Quotations from the message board thread

To view the entire Player Spotlight thread (there's a ton of fantastic commentary in there), click here.

MrTwo94 said:

Wow. Here's a risky situation. You've got a decent incumbent along with a promising rookie on what is likely an awful offense. If you draft one, you just might catch lightening in a bottle if Delhomme has a career resurgence and one of these two guys gets a majority share of the carries. Hardesty was the one drafted by the new regime, so IMO he's the one to gamble on (if you are set on taking a gamble on the CLE running game). He's had injuries but really, if you're counting on the CLE offense then that's the least of your concerns. At an ADP of 103, maybe not a horrible gamble. Low risk, medium reward. Harrison has an ADP of 71. I'd much rather roll with a guy like Caddy or Bradshaw around there.

Even if the Browns really surprise me and get 450 rushes out of their running backs, I'm perplexed by their current stable and expected workloads, so projections are really just poor guesses at this point. Hillis, James Davis, and Jennings should all see some action, one would think.

baconisgood said:

Warning- Browns Homer.

If there is something to like about the CLE RB situation its the Holmgren/Mangini combo. When Mangini got to the Jets he quickly built an o-line and brought in a guy to be his ball carrier. Even though Leon Washington was on the roster (and had done some good things in NY Mangini's first year) TJ go 338 and 326 touches with Mangini there. Holmgren took a below average running game in Sea and in 2 years turned it into an above average game (his running game wasn't nearly as good in GB though).

The first draft pick under Mangini was a C, this year they added a late 3rd rounder to the line and a couple of FAs. I see the potential for the Browns pounding the ball a lot and the potential for one RB to get a large chunk. Best bet seems to be Hardesty due to his lower cost and the Browns moving up to get him.

Todem said:

I truly find it mind boggling that the Browns still even after last years perfromance late in the season do not want to give Jerome Harrison a clear shot at being a feature back. Every time I have seen this guy play he does nothing but make things happen. He clearly other than Cribbs is the best playmaker they have. I watched Hardesty enough in college to make a reasonable evaluation that he is not close to being an elite back. He is not anything close to a breakaway threat and is not good getting to the edges either. So I am not sold on the fact that Hardesty can be the 25 carry guy. He is more of a plodder to me an inside runner for sure. He can get the tough yards.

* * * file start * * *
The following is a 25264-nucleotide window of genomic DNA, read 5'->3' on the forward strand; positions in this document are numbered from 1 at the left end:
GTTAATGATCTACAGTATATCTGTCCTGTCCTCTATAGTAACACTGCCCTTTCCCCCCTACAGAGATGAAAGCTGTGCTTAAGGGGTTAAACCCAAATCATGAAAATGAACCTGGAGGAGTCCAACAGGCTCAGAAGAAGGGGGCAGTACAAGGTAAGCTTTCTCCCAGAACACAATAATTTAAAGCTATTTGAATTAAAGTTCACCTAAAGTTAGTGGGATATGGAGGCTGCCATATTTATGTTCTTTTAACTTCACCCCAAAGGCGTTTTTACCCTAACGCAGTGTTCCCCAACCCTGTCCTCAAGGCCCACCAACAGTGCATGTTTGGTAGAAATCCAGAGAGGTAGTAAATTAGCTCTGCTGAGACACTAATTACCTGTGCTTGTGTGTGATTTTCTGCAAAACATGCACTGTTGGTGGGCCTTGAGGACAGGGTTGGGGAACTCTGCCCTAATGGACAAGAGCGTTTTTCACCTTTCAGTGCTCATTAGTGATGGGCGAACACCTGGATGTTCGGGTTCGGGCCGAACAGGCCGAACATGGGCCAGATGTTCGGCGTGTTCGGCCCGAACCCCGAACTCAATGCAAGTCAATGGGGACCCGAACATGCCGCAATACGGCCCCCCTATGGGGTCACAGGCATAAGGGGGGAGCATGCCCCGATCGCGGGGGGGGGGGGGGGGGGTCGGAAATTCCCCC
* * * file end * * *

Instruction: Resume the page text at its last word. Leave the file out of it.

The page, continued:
This has RBBC written all over it early in the year until one of them emerges. I think making a projection is very difficult. So I will bet my money on Harrison this year and project he takes over early or wins the job in pre-season.

TheDirtyWord said:

Hardesty may be a potential hidden gold mine for astute owners:

1) CLE has developed a recent reputation as a fantasy wasteland - deservedly so.
2) Everyone took notice of Jerome Harrison's late season exploits but in reality, they were the result of a) destroying KC, a team that hasn't finished better than 28th in rushing defense in 3 seasons (last two seasons have seen them give up 157.7 YPG) and b) a ridiculous amount of carries (105 in the last 3 games).

That said, aside from that KC game where Harrison did go off, he averaged 3.8 YPC in his last 2 games even though he accumulated 275 yards. So this wasn't a Jamaal Charles situation where he was eating up chunks of yardage at a time. Harrison uncharacteristically bludgeoned his way to his production. Certainly to his credit, but his production was the product of the Browns simply committing to the run game out of necessity.

Looking at those last 4 games which helped save Mangini's job, check out some of these numbers:

Rush Attempts: 181
Pass Attempts: 68 (including sacks)

...a 73/27 run/pass ratio over the course of a quarter of the season!!!!

Cleveland simply couldn't pass the ball by the end of the year against pretty weak competition (not that they had excelled in this area prior to this stretch). Their 88.5 net passing yards/game for this 4 game stretch is almost incomprehensible. Now when you see these figures, even Jake Delhomme qualifies as a significant upgrade simply because he brings a veteran presence and some mental toughness to the position.

So given that Mangini has been given at least 1 more season consider that the first two picks the Jets made during the Mangini era were D'Brickshaw Ferguson and Nick Mangold. The first pick of Mangini's tenure in CLE was Alex Mack. He didn't need a LT; he already had Joe Thomas, one of the best (if not the best) in the game. The Jets as they exist today were built on the principles at least set by Mangini on the offensive side of the ball.

The Browns have the makings of a tremendous O-Line that could, and perhaps should, pay dividends as early as this season. Even amidst a their 1-11 start, they ran the ball 317 times which would have put them at 422 for a full season. While it's not exceptional, I see this team as being committed to running the ball even prior to their ridiculous 73/27 stretch. Overall, they finished 6th in the NFL in rush attempts.

I think their 2010 schedule could lead them to 7 wins and they start off with @TB & KC. So a surprise 2-0 start isn't out of the question. But with that in mind, I could see them hitting 550 on the total rushing attempts tab for the 2010 season. This would leave plenty of work for both Hardesty and Harrison to flesh out their production in fully defined roles.

From what I saw of Hardesty last season, he seemed like a tough runner who always seemed to be a thorn in the side of the team playing him. And at 6'0 225 - Hardesty provides the physical component to a rushing attack that can now make better use of Harrison's multi-dimensional talents. While performance on the field and in games will ultimately decide workload levels, Mangini has been unabashedly gushing about Hardesty. Mangini does not appear to me to be an 'unabashed' type of guy, so the opportunity is ripe for Hardesty to make a sizable impact his rookie year. And while, folks are flocking to Matthews & Best in Round 2 & 5...you might be able to get the game level of production by waiting until 7-8 to get a solid rookie RB.


Montario Hardesty projections

RSHRSHYDRSHTDRECRECYDRECTD
Jason Wood1406004151000
Message board consensus2048135161050